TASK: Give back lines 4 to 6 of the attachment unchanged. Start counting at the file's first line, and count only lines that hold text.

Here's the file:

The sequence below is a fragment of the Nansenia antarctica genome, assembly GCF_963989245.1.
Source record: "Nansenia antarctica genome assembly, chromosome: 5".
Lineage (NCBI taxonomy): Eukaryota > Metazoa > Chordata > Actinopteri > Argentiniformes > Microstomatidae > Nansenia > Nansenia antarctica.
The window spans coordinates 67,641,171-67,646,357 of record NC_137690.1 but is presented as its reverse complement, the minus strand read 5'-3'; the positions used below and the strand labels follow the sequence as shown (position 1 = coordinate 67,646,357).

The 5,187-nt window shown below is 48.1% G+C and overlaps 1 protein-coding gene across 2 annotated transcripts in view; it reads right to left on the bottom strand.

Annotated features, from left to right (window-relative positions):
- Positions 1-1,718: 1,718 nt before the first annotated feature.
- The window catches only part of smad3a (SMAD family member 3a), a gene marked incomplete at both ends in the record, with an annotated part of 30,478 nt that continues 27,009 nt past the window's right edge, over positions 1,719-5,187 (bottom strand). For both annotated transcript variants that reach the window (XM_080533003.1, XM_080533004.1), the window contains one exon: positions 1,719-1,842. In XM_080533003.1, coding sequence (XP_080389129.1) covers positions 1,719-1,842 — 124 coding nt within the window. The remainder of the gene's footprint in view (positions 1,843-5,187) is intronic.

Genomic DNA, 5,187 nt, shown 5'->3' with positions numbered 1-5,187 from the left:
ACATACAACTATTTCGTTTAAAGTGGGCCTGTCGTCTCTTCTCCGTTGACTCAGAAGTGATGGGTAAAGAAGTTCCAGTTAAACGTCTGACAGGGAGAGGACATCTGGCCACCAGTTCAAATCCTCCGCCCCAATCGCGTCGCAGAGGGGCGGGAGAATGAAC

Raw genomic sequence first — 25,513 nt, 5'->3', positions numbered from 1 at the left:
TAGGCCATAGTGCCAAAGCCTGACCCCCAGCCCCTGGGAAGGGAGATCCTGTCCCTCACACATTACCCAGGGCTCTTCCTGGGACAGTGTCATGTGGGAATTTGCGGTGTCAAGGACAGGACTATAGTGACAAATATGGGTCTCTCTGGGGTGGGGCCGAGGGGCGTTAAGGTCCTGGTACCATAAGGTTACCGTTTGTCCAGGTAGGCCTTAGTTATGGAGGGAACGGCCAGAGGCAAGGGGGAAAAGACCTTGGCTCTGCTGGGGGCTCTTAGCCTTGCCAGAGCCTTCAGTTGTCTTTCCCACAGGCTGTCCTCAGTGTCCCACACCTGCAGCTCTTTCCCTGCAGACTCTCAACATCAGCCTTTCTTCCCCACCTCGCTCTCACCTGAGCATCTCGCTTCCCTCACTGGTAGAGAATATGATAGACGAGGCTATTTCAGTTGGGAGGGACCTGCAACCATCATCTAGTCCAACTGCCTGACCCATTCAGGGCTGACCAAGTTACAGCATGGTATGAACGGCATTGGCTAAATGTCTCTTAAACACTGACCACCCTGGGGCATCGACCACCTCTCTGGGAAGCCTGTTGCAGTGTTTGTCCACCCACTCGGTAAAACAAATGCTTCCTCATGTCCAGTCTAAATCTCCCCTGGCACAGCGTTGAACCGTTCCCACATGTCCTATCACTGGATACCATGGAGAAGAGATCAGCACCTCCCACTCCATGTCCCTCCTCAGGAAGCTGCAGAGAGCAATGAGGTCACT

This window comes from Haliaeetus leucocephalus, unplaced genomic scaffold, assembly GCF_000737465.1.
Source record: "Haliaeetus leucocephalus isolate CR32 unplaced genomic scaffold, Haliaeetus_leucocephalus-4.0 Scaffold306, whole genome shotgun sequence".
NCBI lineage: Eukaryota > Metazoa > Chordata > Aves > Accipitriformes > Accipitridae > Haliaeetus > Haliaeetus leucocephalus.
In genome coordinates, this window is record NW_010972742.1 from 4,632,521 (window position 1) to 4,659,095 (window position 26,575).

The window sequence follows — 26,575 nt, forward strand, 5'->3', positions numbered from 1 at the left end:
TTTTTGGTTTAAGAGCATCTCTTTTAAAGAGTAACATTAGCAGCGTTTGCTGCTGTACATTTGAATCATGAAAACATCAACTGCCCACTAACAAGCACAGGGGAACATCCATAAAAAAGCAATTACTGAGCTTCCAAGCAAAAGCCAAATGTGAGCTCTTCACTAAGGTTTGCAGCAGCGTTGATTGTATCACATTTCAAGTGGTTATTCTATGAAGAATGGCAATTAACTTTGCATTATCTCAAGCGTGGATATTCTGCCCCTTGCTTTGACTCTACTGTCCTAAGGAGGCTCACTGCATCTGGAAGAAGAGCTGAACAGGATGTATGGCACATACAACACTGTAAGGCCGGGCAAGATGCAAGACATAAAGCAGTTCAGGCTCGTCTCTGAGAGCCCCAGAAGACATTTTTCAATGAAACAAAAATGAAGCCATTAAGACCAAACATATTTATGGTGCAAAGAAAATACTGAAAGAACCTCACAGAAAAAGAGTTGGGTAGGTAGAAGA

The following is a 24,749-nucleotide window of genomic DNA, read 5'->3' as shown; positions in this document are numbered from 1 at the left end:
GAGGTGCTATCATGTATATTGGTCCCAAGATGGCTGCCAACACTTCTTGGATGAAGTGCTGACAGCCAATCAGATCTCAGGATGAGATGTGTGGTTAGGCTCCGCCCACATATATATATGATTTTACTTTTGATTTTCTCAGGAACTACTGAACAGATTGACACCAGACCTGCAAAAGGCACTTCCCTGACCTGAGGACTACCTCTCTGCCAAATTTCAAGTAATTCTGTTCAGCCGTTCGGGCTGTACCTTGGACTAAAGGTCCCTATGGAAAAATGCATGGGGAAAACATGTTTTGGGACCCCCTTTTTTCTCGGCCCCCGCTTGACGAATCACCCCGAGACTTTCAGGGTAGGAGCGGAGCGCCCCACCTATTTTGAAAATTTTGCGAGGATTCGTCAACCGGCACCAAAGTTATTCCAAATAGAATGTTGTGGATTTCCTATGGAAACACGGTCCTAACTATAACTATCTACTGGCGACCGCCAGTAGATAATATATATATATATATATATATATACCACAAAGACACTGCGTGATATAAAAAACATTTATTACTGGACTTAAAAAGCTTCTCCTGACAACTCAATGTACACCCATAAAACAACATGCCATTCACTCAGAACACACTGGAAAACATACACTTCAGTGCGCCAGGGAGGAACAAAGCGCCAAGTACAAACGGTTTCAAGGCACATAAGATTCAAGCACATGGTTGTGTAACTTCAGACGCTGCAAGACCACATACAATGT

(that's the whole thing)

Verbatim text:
The window spans coordinates 67,641,171-67,646,357 of record NC_137690.1 but is presented as its reverse complement, the minus strand read 5'-3'; the positions used below and the strand labels follow the sequence as shown (position 1 = coordinate 67,646,357).

The 5,187-nt window shown below is 48.1% G+C and overlaps 1 protein-coding gene across 2 annotated transcripts in view; it reads right to left on the bottom strand.

Annotated features, from left to right (window-relative positions):